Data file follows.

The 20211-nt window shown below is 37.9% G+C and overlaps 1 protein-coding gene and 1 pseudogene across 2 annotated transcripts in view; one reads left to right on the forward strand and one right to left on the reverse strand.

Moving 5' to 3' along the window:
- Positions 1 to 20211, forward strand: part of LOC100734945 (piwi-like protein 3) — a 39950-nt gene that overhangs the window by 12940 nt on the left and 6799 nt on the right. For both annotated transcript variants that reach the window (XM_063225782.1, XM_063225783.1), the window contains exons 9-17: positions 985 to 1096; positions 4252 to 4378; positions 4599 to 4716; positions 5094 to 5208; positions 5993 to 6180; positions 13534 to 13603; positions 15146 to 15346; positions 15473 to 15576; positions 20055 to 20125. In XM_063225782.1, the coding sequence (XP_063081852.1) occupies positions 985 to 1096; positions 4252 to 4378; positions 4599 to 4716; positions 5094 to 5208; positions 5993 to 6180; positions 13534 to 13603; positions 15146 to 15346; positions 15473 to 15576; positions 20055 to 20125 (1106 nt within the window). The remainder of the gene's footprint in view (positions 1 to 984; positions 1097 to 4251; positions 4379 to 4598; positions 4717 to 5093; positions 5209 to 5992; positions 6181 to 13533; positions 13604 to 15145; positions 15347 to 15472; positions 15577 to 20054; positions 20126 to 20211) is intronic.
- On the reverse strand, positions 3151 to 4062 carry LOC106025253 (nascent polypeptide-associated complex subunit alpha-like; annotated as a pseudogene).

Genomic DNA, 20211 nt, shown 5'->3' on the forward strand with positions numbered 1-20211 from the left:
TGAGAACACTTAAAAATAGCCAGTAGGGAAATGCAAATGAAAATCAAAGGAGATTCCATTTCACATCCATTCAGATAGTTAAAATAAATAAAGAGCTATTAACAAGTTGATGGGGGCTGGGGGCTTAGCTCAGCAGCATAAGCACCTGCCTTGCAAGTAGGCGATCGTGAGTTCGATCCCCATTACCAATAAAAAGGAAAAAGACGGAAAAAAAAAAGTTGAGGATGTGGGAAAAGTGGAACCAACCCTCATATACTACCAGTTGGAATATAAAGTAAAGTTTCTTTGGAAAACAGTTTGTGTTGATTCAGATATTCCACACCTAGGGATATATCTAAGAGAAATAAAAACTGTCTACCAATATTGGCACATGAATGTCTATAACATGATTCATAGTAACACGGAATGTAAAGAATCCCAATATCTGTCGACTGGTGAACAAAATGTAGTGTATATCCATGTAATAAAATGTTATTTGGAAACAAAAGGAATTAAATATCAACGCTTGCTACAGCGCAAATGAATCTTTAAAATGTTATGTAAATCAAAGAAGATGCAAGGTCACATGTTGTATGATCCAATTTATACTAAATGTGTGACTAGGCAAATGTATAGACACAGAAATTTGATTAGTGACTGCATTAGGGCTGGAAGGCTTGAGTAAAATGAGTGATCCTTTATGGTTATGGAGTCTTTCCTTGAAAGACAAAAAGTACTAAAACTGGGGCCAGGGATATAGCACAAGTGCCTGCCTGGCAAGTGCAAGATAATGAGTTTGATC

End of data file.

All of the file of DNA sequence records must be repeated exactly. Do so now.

The 20211-nt window shown below is 37.9% G+C and overlaps 1 protein-coding gene and 1 pseudogene across 2 annotated transcripts in view; one reads left to right on the forward strand and one right to left on the reverse strand.

Moving 5' to 3' along the window:
- Positions 1 to 20211, forward strand: part of LOC100734945 (piwi-like protein 3) — a 39950-nt gene that overhangs the window by 12940 nt on the left and 6799 nt on the right. For both annotated transcript variants that reach the window (XM_063225782.1, XM_063225783.1), the window contains exons 9-17: positions 985 to 1096; positions 4252 to 4378; positions 4599 to 4716; positions 5094 to 5208; positions 5993 to 6180; positions 13534 to 13603; positions 15146 to 15346; positions 15473 to 15576; positions 20055 to 20125. In XM_063225782.1, the coding sequence (XP_063081852.1) occupies positions 985 to 1096; positions 4252 to 4378; positions 4599 to 4716; positions 5094 to 5208; positions 5993 to 6180; positions 13534 to 13603; positions 15146 to 15346; positions 15473 to 15576; positions 20055 to 20125 (1106 nt within the window). The remainder of the gene's footprint in view (positions 1 to 984; positions 1097 to 4251; positions 4379 to 4598; positions 4717 to 5093; positions 5209 to 5992; positions 6181 to 13533; positions 13604 to 15145; positions 15347 to 15472; positions 15577 to 20054; positions 20126 to 20211) is intronic.
- On the reverse strand, positions 3151 to 4062 carry LOC106025253 (nascent polypeptide-associated complex subunit alpha-like; annotated as a pseudogene).

Genomic DNA, 20211 nt, shown 5'->3' on the forward strand with positions numbered 1-20211 from the left:
TGAGAACACTTAAAAATAGCCAGTAGGGAAATGCAAATGAAAATCAAAGGAGATTCCATTTCACATCCATTCAGATAGTTAAAATAAATAAAGAGCTATTAACAAGTTGATGGGGGCTGGGGGCTTAGCTCAGCAGCATAAGCACCTGCCTTGCAAGTAGGCGATCGTGAGTTCGATCCCCATTACCAATAAAAAGGAAAAAGACGGAAAAAAAAAAGTTGAGGATGTGGGAAAAGTGGAACCAACCCTCATATACTACCAGTTGGAATATAAAGTAAAGTTTCTTTGGAAAACAGTTTGTGTTGATTCAGATATTCCACACCTAGGGATATATCTAAGAGAAATAAAAACTGTCTACCAATATTGGCACATGAATGTCTATAACATGATTCATAGTAACACGGAATGTAAAGAATCCCAATATCTGTCGACTGGTGAACAAAATGTAGTGTATATCCATGTAATAAAATGTTATTTGGAAACAAAAGGAATTAAATATCAACGCTTGCTACAGCGCAAATGAATCTTTAAAATGTTATGTAAATCAAAGAAGATGCAAGGTCACATGTTGTATGATCCAATTTATACTAAATGTGTGACTAGGCAAATGTATAGACACAGAAATTTGATTAGTGACTGCATTAGGGCTGGAAGGCTTGAGTAAAATGAGTGATCCTTTATGGTTATGGAGTCTTTCCTTGAAAGACAAAAAGTACTAAAACTGGGGCCAGGGATATAGCACAAGTGCCTGCCTGGCAAGTGCAAGATAATGAGTTTGATC